Unlike a regular office, you would naturally step away from the desk to get some coffee or to talk to a colleague for a short time. With working from home, you can easily ignore breaks and just work nonstop. Here are things that you need to do everyday to avoid being burnt out:
- Recharge yourself – You can go on a walk for 20 to 30 minutes anytime during the day. It helps us re-adjust our work-life balance
- List your to-do task for the day – The only way to fight burnout is to create manageable goals. It’s best practice if you set a list of goals to finish within the day before you start working. These goals can be anything from arranging your bed, cleaning your desk to work-related tasks. Creating a list helps us focus on the goal, prevent anxiety and become energized as you get a sense of satisfaction when you complete the tasks.
- Tackle and learn new skills – Employees can also be burnout if they think they aren’t doing enough impactful work in the company. That is why it’s important for employers or HR to create an environment where employees can grow their career and learn new skills. By providing training, employees feel that they are needed in the company and that their opinion matters.
Taking a break from work – Implore healthy life habits
Remote work or Working from home nonstop can lead to a stressful life and it may affect your overall health in the long run. That is why taking breaks is important when we’re working from home as we have the time to exercise and cook some healthy meals. By exercising regularly and having a healthy meal, we can get the right amount of hours of sleep needed by our body. As a result, we will have a healthy environment for us to increase creativity and productivity.
Taking a mental break from work and doing exercise can also help prevent bad posture. Bad posture is caused by sitting for prolonged hours. As a result, your muscles will become weak because you don’t use them in your daily activity, which will have short- and long-term effects on your body such as:
- Weak glutes and legs
- Tight hips
- Lower back problems
- Heart Disease
- Stiffed neck and shoulders
Taking a mental health break from work
Get some fresh air outside
When you are working from home, we forget to go outside because we are busy with all the tasks. Though micro breaks or exercising at home helps with our productivity, it is also a vital element for us to go outside and get some fresh air when we want to boost our productivity.
Getting some fresh air is essential for the brain. According to research, walking outside improves brain cognitive function, concentration, memory, and well-being. In addition, you are exposed to sunlight, which is the main source of Vitamin D. Vitamin D plays a vital role in every organ, especially with the brain function.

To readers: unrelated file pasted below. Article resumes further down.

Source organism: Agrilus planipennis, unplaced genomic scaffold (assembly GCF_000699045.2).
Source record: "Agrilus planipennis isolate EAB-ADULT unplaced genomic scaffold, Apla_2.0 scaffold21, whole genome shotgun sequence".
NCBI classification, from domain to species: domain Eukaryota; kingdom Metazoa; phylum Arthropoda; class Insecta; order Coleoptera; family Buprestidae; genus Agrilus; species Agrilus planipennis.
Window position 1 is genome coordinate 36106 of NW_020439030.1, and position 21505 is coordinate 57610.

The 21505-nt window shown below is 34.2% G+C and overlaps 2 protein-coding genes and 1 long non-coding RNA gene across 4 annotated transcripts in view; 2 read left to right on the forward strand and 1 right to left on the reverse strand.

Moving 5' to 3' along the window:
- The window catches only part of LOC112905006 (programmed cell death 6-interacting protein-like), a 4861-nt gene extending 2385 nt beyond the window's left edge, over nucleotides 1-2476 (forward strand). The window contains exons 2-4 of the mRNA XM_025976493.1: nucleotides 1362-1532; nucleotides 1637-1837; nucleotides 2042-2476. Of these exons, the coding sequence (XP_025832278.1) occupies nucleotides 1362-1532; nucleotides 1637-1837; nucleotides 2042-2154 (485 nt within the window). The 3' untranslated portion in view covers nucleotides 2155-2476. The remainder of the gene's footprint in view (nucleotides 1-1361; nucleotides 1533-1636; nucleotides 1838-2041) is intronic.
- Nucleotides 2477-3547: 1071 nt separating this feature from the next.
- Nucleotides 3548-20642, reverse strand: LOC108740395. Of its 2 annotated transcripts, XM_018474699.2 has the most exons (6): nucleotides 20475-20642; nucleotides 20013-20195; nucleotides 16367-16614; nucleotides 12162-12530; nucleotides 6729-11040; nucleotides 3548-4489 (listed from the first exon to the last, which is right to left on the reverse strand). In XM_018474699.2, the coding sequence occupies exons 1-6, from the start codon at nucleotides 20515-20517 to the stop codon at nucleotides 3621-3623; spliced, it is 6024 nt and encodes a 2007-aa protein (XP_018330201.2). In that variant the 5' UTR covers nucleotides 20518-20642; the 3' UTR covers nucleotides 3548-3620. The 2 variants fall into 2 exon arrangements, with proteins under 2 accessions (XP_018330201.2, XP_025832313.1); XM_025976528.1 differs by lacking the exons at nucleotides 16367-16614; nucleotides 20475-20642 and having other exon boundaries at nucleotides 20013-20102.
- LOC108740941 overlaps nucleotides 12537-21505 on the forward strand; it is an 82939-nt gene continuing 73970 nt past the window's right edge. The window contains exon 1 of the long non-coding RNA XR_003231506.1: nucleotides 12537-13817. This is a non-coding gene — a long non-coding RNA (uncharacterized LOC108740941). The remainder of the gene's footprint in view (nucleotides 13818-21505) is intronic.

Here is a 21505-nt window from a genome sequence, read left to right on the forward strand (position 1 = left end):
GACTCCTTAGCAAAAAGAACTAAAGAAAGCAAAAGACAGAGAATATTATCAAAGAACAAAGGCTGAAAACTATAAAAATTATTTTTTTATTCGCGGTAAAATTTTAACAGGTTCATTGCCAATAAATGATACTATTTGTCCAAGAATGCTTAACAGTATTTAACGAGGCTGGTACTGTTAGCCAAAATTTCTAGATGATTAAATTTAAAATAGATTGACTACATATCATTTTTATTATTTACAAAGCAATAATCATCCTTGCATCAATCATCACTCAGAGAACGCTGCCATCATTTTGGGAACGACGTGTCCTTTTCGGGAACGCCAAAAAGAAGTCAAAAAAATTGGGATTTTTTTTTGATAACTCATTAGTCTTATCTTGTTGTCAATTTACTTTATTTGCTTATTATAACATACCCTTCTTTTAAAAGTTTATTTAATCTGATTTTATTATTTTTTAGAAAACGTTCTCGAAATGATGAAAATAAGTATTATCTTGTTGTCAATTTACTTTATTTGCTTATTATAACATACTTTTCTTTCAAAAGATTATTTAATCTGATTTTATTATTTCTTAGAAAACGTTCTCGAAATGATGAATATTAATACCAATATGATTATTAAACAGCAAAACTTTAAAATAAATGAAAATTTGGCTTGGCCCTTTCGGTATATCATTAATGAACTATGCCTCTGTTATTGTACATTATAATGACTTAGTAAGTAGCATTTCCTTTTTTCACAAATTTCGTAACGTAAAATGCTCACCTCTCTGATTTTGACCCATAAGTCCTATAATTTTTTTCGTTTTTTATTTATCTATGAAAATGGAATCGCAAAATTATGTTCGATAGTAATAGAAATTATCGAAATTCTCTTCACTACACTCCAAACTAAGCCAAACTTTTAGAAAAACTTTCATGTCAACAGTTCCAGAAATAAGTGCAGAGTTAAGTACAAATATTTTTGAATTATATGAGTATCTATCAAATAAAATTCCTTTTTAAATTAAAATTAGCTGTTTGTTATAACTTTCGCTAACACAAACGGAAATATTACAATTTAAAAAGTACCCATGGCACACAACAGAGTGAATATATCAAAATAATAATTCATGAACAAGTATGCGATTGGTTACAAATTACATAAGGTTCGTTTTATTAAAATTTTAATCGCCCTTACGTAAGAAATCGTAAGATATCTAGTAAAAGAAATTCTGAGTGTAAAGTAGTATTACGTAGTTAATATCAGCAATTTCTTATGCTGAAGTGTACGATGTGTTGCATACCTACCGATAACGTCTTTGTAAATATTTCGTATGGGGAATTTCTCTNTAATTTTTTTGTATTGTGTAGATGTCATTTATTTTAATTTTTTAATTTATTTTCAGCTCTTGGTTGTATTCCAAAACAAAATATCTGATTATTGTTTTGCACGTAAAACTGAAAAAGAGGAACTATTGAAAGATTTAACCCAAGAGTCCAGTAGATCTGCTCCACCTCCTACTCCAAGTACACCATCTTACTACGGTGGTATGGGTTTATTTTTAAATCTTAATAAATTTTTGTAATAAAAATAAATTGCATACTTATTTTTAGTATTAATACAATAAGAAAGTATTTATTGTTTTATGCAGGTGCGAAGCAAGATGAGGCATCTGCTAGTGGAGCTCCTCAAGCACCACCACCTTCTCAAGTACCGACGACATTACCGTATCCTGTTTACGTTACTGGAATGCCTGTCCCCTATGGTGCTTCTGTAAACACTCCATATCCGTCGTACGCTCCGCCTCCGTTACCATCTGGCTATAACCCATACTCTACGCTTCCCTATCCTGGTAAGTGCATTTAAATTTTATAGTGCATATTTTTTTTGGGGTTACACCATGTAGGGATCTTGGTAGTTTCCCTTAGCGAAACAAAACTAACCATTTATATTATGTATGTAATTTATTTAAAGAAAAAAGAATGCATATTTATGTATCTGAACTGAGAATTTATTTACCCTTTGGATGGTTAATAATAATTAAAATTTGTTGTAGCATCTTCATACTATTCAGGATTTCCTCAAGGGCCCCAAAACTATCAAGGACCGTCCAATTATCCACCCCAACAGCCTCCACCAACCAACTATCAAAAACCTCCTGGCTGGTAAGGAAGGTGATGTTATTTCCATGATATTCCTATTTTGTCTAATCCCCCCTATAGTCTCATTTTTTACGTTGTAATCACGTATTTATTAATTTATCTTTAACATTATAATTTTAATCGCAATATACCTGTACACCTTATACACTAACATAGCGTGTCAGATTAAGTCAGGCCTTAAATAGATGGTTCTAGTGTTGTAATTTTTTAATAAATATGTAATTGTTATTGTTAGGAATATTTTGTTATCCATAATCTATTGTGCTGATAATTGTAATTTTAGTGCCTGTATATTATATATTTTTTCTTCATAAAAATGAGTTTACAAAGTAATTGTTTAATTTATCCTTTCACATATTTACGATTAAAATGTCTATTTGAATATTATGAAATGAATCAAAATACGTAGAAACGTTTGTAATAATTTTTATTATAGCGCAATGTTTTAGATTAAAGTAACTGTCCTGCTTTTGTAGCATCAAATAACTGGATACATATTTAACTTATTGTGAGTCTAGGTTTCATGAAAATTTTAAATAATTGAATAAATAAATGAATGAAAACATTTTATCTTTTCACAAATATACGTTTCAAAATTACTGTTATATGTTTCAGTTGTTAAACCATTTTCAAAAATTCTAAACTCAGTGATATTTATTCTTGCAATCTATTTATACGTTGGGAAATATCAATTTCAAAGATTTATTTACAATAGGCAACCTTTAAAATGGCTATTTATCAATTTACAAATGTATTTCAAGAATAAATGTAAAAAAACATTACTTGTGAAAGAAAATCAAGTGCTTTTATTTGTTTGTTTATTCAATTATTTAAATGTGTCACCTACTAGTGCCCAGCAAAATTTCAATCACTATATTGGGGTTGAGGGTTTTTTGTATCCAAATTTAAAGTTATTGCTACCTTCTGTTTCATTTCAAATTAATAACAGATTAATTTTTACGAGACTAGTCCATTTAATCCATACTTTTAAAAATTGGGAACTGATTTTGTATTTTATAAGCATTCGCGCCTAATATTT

Taking a 30-minute break and walking outside daily is essential when you want to boost your productivity while working from home.
When you are working from home, taking micro breaks is also essential to be effective at your work. Microbreaks are a short rest in between your working hours which will help you to re-focus on your work. Microbreaks can last from 2 mins to 5 mins. It can be stretching, staring outside for a minute, making a coffee, or just talking to a person for a short while.
Another technique that will make you effective when working from home is the Pomodoro technique. This is a time management technique that requires a person to work nonstop for 25 mins, then do a 5-minute break afterwards.
The concept of this technique is that, when your timer starts, it gives you a sense of urgency rather than having the feeling like you’re working nonstop, leading to burnout. A lot of mobile applications have been developed that can help you implement this technique successfully. This system will help people from being fatigued and burnt-out at the end of the day.
Take 20 minutes break
The concept here is you have to work for 60 to 120 minutes, then take a 20-minute break. This idea is also useful because it keeps you in your momentum when working from home. This may be different from the Pomodoro technique, but a lot of people also prefer to apply this method as they can actually complete the tasks by keeping in the momentum.
Power naps can help you battle fatigue and give you mental awareness. This is super helpful when you’re taking a mental health break from work. You can do a post lunch nap when you are working from home. The ideal time for having a power nap would be between 12:30pm to 2pm. Within that timeframe, you can take a nap for 10 – 20 mins if you want to be productive.
While you are working from home, be sure to remember that you should take a break to keep you energised and motivated. It also helps your brain to generate creative ideas and create solutions that will be good for you and the company.
As a dedicated mother and passionate software developer, she weaves her diverse experiences into captivating stories that inspire and engage readers. Emma's love for sustainable living and environmental consciousness permeates both her personal and professional life. When she's not immersed in the world of coding and software development, Emma can be found nurturing her family and tending to her thriving organic garden. Her commitment to sustainable practices extends to every aspect of her life, from repurposing household items to embracing eco-friendly technologies.